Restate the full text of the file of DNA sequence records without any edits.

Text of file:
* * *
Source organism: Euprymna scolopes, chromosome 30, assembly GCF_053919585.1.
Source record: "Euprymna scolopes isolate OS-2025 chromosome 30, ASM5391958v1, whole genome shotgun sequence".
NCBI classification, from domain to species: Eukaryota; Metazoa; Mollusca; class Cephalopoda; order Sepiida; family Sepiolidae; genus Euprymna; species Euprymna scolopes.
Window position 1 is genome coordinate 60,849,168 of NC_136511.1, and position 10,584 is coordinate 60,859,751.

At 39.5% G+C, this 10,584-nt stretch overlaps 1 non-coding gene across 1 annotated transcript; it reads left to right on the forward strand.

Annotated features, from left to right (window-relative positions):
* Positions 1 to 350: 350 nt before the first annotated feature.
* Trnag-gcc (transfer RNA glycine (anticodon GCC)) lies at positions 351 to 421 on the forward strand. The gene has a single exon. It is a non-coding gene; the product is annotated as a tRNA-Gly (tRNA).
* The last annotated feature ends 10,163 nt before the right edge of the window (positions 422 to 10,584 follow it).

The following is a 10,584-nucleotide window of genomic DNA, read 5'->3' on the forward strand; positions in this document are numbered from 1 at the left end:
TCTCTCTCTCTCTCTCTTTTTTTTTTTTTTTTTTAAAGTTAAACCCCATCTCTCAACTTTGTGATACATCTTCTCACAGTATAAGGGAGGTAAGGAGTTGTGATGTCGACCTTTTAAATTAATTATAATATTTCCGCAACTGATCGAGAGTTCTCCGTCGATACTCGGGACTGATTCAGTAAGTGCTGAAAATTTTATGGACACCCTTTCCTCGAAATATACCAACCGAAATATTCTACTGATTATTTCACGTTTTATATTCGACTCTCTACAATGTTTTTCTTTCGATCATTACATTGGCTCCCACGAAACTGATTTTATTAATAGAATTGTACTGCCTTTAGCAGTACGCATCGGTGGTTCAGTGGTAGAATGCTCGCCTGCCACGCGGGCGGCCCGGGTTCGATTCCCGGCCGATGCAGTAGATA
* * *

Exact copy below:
Source organism: Euprymna scolopes, chromosome 30, assembly GCF_053919585.1.
Source record: "Euprymna scolopes isolate OS-2025 chromosome 30, ASM5391958v1, whole genome shotgun sequence".
NCBI classification, from domain to species: Eukaryota; Metazoa; Mollusca; class Cephalopoda; order Sepiida; family Sepiolidae; genus Euprymna; species Euprymna scolopes.
Window position 1 is genome coordinate 60,849,168 of NC_136511.1, and position 10,584 is coordinate 60,859,751.

At 39.5% G+C, this 10,584-nt stretch overlaps 1 non-coding gene across 1 annotated transcript; it reads left to right on the forward strand.

Annotated features, from left to right (window-relative positions):
* Positions 1 to 350: 350 nt before the first annotated feature.
* Trnag-gcc (transfer RNA glycine (anticodon GCC)) lies at positions 351 to 421 on the forward strand. The gene has a single exon. It is a non-coding gene; the product is annotated as a tRNA-Gly (tRNA).
* The last annotated feature ends 10,163 nt before the right edge of the window (positions 422 to 10,584 follow it).

The following is a 10,584-nucleotide window of genomic DNA, read 5'->3' on the forward strand; positions in this document are numbered from 1 at the left end:
TCTCTCTCTCTCTCTCTTTTTTTTTTTTTTTTTTAAAGTTAAACCCCATCTCTCAACTTTGTGATACATCTTCTCACAGTATAAGGGAGGTAAGGAGTTGTGATGTCGACCTTTTAAATTAATTATAATATTTCCGCAACTGATCGAGAGTTCTCCGTCGATACTCGGGACTGATTCAGTAAGTGCTGAAAATTTTATGGACACCCTTTCCTCGAAATATACCAACCGAAATATTCTACTGATTATTTCACGTTTTATATTCGACTCTCTACAATGTTTTTCTTTCGATCATTACATTGGCTCCCACGAAACTGATTTTATTAATAGAATTGTACTGCCTTTAGCAGTACGCATCGGTGGTTCAGTGGTAGAATGCTCGCCTGCCACGCGGGCGGCCCGGGTTCGATTCCCGGCCGATGCAGTAGATA